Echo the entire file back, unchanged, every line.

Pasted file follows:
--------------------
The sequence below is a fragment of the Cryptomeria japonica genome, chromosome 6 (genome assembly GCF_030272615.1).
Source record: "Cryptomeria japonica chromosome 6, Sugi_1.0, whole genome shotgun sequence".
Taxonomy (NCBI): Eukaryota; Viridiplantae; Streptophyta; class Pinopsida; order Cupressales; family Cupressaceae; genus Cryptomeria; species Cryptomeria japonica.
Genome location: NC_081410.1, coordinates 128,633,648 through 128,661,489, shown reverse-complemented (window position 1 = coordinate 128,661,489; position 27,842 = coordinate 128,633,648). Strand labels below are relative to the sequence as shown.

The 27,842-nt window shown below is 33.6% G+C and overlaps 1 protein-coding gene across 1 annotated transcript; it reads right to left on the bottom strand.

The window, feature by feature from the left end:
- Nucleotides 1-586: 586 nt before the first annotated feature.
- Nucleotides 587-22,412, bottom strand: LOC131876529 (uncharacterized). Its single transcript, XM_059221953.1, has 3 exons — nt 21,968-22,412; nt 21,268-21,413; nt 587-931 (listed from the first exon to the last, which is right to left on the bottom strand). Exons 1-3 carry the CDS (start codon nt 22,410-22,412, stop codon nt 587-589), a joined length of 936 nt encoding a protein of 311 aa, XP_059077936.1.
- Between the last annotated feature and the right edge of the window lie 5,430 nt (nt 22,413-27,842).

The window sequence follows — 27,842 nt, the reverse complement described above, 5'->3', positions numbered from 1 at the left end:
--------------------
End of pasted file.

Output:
The sequence below is a fragment of the Cryptomeria japonica genome, chromosome 6 (genome assembly GCF_030272615.1).
Source record: "Cryptomeria japonica chromosome 6, Sugi_1.0, whole genome shotgun sequence".
Taxonomy (NCBI): Eukaryota; Viridiplantae; Streptophyta; class Pinopsida; order Cupressales; family Cupressaceae; genus Cryptomeria; species Cryptomeria japonica.
Genome location: NC_081410.1, coordinates 128,633,648 through 128,661,489, shown reverse-complemented (window position 1 = coordinate 128,661,489; position 27,842 = coordinate 128,633,648). Strand labels below are relative to the sequence as shown.

The 27,842-nt window shown below is 33.6% G+C and overlaps 1 protein-coding gene across 1 annotated transcript; it reads right to left on the bottom strand.

The window, feature by feature from the left end:
- Nucleotides 1-586: 586 nt before the first annotated feature.
- Nucleotides 587-22,412, bottom strand: LOC131876529 (uncharacterized). Its single transcript, XM_059221953.1, has 3 exons — nt 21,968-22,412; nt 21,268-21,413; nt 587-931 (listed from the first exon to the last, which is right to left on the bottom strand). Exons 1-3 carry the CDS (start codon nt 22,410-22,412, stop codon nt 587-589), a joined length of 936 nt encoding a protein of 311 aa, XP_059077936.1.
- Between the last annotated feature and the right edge of the window lie 5,430 nt (nt 22,413-27,842).

The window sequence follows — 27,842 nt, the reverse complement described above, 5'->3', positions numbered from 1 at the left end: